Lorin Maazel, the child prodigy who later became music director of the Vienna State Opera and the New York Philharmonic, died Sunday from complications due to pneumonia. The conductor was 84.

Sunday, July 13, 2014

Concert Review: A Bittersweet Symphony

The New York Philharmonic takes Central Park.
by Paul J. Pelkonen
Alan Gilbert leads the New York Philharmonic.
This photo is from 2009 because it does not have the ugly new apartment
towersthat are ruining the Central Park South skyline on W. 57th St.
Photo by Chris Lee © 2009 The New York Philharmonic.
The New York Philharmonic Concerts in the Parks are a celebrated event on this city's summer calendar, as well as a splendid marketing opportunity for Gotham's oldest orchestra. On Thursday night, New Yorkers filled the Great Lawn of Central Park for the first of two performances scheduled for that verdant venue, with press and friends of the orchestra (including yours truly) set forward on folding chairs near the stage and the masses sprawled on picnic blankets to hear the orchestra through a sophisticated audio system.

Friday, July 11, 2014

Opera Review: Hell is Below Decks

The Lincoln Center Festival sends out The Passenger.
by Paul J. Pelkonen
The final tableau of The Passenger showing the split-level set.
Photo by Stephanie Berger for the Lincoln Center Festival © 2014.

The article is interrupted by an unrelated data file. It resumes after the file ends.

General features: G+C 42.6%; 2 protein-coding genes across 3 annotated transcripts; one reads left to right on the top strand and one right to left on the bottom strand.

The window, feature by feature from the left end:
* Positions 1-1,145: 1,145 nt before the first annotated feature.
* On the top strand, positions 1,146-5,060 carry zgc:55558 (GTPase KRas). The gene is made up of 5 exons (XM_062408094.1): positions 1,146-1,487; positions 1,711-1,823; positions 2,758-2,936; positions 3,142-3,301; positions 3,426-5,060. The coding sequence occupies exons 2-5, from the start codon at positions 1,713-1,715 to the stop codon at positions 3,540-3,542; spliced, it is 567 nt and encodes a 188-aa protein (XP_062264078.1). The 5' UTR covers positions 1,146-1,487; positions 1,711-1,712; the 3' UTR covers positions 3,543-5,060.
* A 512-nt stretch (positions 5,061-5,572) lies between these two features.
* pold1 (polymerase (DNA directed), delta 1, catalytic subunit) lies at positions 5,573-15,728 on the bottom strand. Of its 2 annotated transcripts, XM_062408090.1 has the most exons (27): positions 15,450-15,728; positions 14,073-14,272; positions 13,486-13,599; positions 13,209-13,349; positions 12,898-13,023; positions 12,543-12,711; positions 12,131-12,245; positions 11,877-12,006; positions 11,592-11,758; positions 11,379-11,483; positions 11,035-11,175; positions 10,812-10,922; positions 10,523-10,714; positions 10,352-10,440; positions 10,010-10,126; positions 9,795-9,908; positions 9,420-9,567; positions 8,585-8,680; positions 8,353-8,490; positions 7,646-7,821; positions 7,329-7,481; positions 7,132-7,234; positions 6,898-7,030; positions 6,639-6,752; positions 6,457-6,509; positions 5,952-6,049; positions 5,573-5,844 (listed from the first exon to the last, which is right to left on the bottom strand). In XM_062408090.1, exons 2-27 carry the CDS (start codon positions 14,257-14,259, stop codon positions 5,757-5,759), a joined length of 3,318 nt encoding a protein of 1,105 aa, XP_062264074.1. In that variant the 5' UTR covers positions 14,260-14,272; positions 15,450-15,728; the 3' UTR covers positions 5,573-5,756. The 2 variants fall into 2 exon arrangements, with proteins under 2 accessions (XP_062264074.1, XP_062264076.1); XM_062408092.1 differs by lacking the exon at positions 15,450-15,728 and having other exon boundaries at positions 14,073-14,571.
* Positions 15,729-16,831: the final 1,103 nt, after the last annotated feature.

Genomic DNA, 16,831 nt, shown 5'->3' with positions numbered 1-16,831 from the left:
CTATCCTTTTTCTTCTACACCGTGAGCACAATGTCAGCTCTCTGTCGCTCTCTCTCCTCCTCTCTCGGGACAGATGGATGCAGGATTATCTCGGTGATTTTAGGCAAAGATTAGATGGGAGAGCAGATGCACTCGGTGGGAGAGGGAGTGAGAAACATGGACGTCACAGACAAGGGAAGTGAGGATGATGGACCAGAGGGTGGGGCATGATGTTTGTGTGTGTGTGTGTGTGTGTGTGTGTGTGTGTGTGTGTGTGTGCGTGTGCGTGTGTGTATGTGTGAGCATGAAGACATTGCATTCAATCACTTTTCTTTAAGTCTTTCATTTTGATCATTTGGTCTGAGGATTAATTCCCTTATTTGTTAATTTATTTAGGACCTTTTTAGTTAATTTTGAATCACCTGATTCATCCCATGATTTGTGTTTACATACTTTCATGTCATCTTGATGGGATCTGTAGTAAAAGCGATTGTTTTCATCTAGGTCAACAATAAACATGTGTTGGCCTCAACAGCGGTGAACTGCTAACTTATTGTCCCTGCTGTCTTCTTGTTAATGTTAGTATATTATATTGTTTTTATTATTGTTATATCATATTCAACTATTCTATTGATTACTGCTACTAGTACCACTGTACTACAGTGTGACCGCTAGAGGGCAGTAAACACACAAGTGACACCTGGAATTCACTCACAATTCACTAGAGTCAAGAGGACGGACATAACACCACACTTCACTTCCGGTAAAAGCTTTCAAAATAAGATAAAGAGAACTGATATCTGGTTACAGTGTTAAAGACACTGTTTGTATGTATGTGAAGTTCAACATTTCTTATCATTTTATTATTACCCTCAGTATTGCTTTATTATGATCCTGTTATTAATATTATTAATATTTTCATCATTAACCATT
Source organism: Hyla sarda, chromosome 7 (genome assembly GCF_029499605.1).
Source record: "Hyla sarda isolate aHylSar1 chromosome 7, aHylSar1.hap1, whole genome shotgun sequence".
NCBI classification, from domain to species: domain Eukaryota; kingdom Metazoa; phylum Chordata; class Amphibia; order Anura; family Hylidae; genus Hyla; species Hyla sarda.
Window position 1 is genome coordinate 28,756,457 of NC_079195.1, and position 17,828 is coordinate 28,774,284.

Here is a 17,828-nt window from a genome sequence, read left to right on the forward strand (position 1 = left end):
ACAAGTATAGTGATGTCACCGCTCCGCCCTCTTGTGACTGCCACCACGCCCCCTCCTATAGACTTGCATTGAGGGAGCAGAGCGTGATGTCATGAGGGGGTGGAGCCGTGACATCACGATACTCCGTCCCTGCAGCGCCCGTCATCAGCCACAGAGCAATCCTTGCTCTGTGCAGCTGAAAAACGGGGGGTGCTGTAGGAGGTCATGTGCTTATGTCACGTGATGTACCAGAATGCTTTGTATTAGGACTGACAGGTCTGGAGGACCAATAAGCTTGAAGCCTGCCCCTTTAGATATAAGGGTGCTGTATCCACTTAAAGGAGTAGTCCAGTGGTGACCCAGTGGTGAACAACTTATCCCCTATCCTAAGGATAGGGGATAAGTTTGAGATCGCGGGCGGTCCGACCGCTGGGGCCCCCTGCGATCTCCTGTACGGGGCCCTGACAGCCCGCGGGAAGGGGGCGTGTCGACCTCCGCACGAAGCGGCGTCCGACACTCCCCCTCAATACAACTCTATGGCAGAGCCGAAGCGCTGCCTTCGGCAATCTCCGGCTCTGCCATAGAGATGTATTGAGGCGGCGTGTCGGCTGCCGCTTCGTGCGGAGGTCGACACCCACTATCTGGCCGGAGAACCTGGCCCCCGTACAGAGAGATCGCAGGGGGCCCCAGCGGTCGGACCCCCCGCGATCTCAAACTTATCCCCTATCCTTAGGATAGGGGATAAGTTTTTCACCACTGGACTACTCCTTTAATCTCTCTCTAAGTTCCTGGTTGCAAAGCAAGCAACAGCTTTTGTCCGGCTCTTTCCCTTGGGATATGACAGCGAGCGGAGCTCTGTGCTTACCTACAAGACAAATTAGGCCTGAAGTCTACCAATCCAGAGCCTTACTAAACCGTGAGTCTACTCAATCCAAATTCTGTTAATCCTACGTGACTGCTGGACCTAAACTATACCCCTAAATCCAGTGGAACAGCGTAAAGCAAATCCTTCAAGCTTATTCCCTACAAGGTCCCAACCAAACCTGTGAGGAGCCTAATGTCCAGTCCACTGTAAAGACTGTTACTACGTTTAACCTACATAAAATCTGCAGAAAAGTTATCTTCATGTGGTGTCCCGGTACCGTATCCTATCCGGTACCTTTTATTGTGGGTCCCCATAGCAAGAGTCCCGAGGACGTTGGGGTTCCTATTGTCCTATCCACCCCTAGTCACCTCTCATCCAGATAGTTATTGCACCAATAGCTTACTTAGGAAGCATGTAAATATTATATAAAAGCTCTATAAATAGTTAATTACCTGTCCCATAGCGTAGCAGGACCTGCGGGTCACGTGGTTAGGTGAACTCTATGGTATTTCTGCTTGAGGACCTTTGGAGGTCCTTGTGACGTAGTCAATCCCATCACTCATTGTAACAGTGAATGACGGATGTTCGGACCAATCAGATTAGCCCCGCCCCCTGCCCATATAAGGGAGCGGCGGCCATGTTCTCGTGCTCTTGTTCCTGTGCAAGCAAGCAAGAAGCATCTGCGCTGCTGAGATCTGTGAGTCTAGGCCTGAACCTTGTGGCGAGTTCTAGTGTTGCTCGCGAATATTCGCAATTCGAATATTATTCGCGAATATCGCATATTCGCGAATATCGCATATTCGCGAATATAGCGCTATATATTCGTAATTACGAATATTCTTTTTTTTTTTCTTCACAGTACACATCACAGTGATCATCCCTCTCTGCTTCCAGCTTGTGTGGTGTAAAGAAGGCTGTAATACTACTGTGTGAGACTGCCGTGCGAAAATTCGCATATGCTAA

Mieczyslaw Weinberg was a minor 20th century composer, best remembered for his association with Dmitri Shostakovich, his large output of string quartets and for his film score to Vinnie-Pukh, a distinctly Russian take on the children's story Winnie The Pooh. The Passenger may be his crowning achievement, a searing, intense opera that finds a German diplomat's wife having to confront her past as an overseer in the S.S. assigned to the concentration camp Auschwitz.

Wednesday, July 2, 2014

Movie Review: A Very Long History of the Clouds

Life, Death and Rebirth in Cloud Atlas.
by Paul J. Pelkonen
My clone sleeps alone: Doona Bae (center) in Cloud Atlas.
Image © 2012 Warner Brothers Pictures.
Here at Superconductor, movie reviews are relatively rare, but I felt compelled to say a few words about Cloud Atlas, the sprawling, rambling and occasionally frustrating effort from 2012 by the director-writer troika of Lana and Andy Wachowski (The Matrix and Tom Tykwer (Run Lola Run.) It's a long journey and a lot of movie. It shouldn't work, but somehow it ultimately does.

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Since 2007, Superconductor has grown from an occasional concert or CD review to a near-daily publication covering classical music, opera and the arts in and around NYC, with excursions to Boston, Philadelphia, and upstate NY. I am a freelance writer living and working in Brooklyn NY. And no, I'm not a conductor.